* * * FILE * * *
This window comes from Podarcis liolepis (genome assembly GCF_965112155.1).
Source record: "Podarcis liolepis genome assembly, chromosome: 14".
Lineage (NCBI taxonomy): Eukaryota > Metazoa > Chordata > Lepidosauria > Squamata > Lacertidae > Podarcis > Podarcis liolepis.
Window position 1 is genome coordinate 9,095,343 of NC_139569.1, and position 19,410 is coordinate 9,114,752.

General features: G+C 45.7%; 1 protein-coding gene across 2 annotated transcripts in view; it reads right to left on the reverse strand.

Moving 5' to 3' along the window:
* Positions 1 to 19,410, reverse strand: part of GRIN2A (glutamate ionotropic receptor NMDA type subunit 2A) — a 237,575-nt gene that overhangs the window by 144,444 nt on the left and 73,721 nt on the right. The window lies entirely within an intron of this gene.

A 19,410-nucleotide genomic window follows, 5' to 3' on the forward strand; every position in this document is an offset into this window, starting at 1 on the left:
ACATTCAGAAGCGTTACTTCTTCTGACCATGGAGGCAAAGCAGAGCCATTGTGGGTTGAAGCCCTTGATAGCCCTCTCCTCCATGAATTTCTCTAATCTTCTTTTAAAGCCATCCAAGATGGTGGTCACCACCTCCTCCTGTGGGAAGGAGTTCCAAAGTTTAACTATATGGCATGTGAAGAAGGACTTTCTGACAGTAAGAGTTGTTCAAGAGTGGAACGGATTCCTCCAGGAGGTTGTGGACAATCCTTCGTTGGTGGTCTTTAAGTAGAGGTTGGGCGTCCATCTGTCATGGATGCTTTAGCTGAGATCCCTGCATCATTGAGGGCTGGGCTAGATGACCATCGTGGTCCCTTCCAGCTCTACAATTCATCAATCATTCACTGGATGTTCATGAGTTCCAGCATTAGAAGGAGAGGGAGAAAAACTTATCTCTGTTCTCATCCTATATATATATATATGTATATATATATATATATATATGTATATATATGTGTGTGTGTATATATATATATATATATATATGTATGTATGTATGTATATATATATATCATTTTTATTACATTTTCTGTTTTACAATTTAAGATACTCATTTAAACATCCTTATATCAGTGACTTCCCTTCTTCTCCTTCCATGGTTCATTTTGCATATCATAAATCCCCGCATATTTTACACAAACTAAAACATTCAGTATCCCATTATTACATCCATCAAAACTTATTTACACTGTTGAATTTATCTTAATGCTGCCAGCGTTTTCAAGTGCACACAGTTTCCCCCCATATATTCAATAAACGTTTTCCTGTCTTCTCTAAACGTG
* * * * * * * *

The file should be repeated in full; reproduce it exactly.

This window comes from Podarcis liolepis (genome assembly GCF_965112155.1).
Source record: "Podarcis liolepis genome assembly, chromosome: 14".
Lineage (NCBI taxonomy): Eukaryota > Metazoa > Chordata > Lepidosauria > Squamata > Lacertidae > Podarcis > Podarcis liolepis.
Window position 1 is genome coordinate 9,095,343 of NC_139569.1, and position 19,410 is coordinate 9,114,752.

General features: G+C 45.7%; 1 protein-coding gene across 2 annotated transcripts in view; it reads right to left on the reverse strand.

Moving 5' to 3' along the window:
* Positions 1 to 19,410, reverse strand: part of GRIN2A (glutamate ionotropic receptor NMDA type subunit 2A) — a 237,575-nt gene that overhangs the window by 144,444 nt on the left and 73,721 nt on the right. The window lies entirely within an intron of this gene.

A 19,410-nucleotide genomic window follows, 5' to 3' on the forward strand; every position in this document is an offset into this window, starting at 1 on the left:
ACATTCAGAAGCGTTACTTCTTCTGACCATGGAGGCAAAGCAGAGCCATTGTGGGTTGAAGCCCTTGATAGCCCTCTCCTCCATGAATTTCTCTAATCTTCTTTTAAAGCCATCCAAGATGGTGGTCACCACCTCCTCCTGTGGGAAGGAGTTCCAAAGTTTAACTATATGGCATGTGAAGAAGGACTTTCTGACAGTAAGAGTTGTTCAAGAGTGGAACGGATTCCTCCAGGAGGTTGTGGACAATCCTTCGTTGGTGGTCTTTAAGTAGAGGTTGGGCGTCCATCTGTCATGGATGCTTTAGCTGAGATCCCTGCATCATTGAGGGCTGGGCTAGATGACCATCGTGGTCCCTTCCAGCTCTACAATTCATCAATCATTCACTGGATGTTCATGAGTTCCAGCATTAGAAGGAGAGGGAGAAAAACTTATCTCTGTTCTCATCCTATATATATATATATGTATATATATATATATATATATGTATATATATGTGTGTGTGTATATATATATATATATATATATGTATGTATGTATGTATATATATATATCATTTTTATTACATTTTCTGTTTTACAATTTAAGATACTCATTTAAACATCCTTATATCAGTGACTTCCCTTCTTCTCCTTCCATGGTTCATTTTGCATATCATAAATCCCCGCATATTTTACACAAACTAAAACATTCAGTATCCCATTATTACATCCATCAAAACTTATTTACACTGTTGAATTTATCTTAATGCTGCCAGCGTTTTCAAGTGCACACAGTTTCCCCCCATATATTCAATAAACGTTTTCCTGTCTTCTCTAAACGTG